It's probably a good thing my comment didn't go through. (this is a subject a little close to home. It touched a couple of buttons)I believe that it is the ambivelance of society and the community attitude that we are being cheated that creates an atmosphere of indiference or disgust towards teachers. The hardest thing for teachers is the attitude of parents claiming that they are not providing a quality education for their children. And yet, those same teachers work on average a 10-12 hour day grading papers, teaching, creating lesson plans, tutoring delayed children counseling students and helping with make up work. I believe it's the fault of the parents as to the success of their children. Kevin went to a "poor" high school and yet he graduated Magna Cum Laude from ASU in BioChemistry. I believe you do a dishonor to those professional that do spend a great majority of their time doing something they consider to be a service to the community. I know of not a one teacher who is in it to screw students over. They do not provide inferior goods because we don't have anywhere else to go. They have to create a delicate balancing act of parent, teacher, councelor, and friend. All of which is nearly impossible to do when you are teaching 93 students a day. And yet if you do not provide the necessary emotional support to these students you create a "Cypher in the Snow" effect. I taught 3 years on 7th grade. My last year alone held 5 girls who had be raped by family members. I was the person they turned to for help. I had 3/4 of my students' parents in a gang and yes over half of my students were sexually active (I taught in inner-city Phoenix). I also had a parent who the prior year had sued the teacher becasue she "made her son read too much". How do you expect teachers to teach students who have learned from socitey that they are being cheated in their education? The greatest problem I ran into was that students really don't care. We have created a society where we bail the kids out vs. holding them responsible for their actions. In past years at the school I taught any child who was failed 3 out of 5 of the children's parents sued the school for lack of help. What people don't understand is that when we are compared to Japan or India and their quality of education they are not recognizing that most other countries have a test at age 12 to see if they qualify for high school. ONly those that pass are allowed to go to high school. The rest need to go to a vocational school. So here our high schools are who take the good, the bad, and the ugly being compared to only the best the other countries have to offer. I can guarantee you that the teachers in the public schools are not trying to sell anyone sour milk. They are not in it for the money or anything like that. They are there to make the community better, not to cheat the students. They just have to compensate for the lack of GOOD family influence and become the parent, mentor, teacher. Before you belittle the system consider the job they have to do and the resources they are given to do it and you would join me in a standing ovation for the job they are doing and be overjoyed at the thought that they are turning out a majority of good citizens who are educated in not just the hard subjects but also in ethics and morality as well. Something the great majority of students aren't learning at home anymore.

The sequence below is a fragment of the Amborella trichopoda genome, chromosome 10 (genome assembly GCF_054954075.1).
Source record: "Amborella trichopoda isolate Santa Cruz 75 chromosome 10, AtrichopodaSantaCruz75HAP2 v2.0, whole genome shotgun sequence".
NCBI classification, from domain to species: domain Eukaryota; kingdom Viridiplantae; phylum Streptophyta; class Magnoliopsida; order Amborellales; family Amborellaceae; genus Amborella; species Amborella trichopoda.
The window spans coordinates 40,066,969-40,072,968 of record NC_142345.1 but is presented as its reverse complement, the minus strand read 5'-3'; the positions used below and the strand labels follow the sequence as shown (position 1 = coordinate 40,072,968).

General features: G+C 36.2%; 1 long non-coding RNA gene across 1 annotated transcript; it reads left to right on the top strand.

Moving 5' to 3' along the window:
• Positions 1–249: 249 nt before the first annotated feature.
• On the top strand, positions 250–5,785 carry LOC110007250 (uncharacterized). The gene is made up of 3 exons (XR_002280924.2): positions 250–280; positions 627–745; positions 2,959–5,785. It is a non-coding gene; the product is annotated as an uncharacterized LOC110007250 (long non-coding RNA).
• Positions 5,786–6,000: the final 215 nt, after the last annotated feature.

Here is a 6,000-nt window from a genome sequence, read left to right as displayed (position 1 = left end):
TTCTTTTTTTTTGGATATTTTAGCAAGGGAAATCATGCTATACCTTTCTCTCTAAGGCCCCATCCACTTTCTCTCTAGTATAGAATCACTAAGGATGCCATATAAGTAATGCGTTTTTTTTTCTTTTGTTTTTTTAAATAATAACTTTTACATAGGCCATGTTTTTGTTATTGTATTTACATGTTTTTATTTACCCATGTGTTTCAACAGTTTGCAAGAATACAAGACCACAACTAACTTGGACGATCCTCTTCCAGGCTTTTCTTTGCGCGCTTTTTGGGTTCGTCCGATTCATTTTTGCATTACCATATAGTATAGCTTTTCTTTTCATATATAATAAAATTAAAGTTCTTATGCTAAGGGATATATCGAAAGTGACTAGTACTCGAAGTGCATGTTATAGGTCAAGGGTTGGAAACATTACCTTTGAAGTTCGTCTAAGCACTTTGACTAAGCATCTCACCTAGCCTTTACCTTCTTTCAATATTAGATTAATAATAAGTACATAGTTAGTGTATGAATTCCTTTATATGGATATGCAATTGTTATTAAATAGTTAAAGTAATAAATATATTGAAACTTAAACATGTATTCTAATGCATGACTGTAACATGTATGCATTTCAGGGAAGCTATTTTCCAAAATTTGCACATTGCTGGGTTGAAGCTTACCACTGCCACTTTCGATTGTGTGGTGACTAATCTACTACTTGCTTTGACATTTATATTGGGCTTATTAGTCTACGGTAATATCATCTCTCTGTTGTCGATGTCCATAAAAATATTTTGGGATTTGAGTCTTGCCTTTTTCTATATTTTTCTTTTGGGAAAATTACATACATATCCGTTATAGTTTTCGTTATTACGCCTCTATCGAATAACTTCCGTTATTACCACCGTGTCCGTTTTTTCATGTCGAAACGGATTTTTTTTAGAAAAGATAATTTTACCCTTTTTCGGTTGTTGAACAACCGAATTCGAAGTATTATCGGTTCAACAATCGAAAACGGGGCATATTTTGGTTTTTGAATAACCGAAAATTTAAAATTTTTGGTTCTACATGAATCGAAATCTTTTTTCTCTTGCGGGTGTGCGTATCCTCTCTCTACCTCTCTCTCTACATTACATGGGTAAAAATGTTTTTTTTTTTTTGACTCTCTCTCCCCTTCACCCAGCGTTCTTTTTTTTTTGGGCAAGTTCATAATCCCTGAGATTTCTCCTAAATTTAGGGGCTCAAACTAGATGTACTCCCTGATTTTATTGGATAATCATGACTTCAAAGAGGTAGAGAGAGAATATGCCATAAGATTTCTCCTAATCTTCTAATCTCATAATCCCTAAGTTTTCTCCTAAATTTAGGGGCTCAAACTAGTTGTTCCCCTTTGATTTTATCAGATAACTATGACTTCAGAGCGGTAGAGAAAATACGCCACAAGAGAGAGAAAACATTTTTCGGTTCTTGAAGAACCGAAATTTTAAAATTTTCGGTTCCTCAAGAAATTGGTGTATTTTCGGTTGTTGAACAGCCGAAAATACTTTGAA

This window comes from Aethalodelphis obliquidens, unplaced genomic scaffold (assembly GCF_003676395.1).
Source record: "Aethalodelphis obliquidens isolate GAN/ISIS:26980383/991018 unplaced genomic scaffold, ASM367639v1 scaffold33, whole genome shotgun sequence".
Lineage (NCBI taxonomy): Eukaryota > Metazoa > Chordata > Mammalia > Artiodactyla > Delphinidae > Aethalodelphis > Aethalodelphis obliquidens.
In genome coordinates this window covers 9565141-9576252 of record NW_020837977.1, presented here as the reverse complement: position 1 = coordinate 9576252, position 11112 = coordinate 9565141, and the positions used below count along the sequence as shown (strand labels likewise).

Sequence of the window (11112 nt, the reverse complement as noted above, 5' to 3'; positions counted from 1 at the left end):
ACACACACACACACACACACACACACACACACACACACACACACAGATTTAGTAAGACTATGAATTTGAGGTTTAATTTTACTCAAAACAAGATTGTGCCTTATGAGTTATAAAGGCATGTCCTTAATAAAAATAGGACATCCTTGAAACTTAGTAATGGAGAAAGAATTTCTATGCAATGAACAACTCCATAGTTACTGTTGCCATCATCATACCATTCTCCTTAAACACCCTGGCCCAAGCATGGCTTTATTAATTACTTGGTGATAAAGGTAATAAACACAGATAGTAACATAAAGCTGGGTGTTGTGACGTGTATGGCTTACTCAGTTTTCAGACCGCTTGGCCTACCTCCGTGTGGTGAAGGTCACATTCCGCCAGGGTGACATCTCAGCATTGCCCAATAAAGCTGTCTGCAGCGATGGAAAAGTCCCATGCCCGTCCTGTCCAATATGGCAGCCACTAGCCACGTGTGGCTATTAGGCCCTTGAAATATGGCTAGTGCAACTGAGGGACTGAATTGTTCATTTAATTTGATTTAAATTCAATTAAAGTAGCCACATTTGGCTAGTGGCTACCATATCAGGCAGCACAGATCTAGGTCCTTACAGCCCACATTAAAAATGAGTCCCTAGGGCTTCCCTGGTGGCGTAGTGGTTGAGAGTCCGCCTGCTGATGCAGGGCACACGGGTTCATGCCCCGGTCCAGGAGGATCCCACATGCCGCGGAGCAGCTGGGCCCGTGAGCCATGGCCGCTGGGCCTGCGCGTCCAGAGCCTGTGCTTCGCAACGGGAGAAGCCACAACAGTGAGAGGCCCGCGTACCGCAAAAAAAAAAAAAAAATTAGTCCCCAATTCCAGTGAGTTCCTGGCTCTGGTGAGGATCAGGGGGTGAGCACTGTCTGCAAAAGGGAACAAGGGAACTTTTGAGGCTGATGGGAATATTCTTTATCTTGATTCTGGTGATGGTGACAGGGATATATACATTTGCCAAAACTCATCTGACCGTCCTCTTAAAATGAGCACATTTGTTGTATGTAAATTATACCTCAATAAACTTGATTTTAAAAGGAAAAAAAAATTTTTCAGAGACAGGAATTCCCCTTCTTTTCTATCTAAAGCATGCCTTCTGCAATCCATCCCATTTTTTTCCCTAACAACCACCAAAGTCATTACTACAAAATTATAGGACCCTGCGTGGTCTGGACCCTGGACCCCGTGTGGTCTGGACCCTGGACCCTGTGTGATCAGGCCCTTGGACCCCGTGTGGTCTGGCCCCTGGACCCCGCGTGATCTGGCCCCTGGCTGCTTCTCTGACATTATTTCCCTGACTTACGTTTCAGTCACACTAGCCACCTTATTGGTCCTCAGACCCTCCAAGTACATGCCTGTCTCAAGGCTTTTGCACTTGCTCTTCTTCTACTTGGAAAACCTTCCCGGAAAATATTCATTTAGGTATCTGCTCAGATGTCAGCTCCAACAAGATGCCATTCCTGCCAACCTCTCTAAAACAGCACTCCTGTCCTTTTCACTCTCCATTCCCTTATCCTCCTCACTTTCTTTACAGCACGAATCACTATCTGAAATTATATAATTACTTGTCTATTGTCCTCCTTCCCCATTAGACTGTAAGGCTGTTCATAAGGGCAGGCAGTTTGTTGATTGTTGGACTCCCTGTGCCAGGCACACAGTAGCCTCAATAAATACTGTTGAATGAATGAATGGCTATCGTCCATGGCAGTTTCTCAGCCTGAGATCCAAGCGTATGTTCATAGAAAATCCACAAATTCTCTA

Calandria said...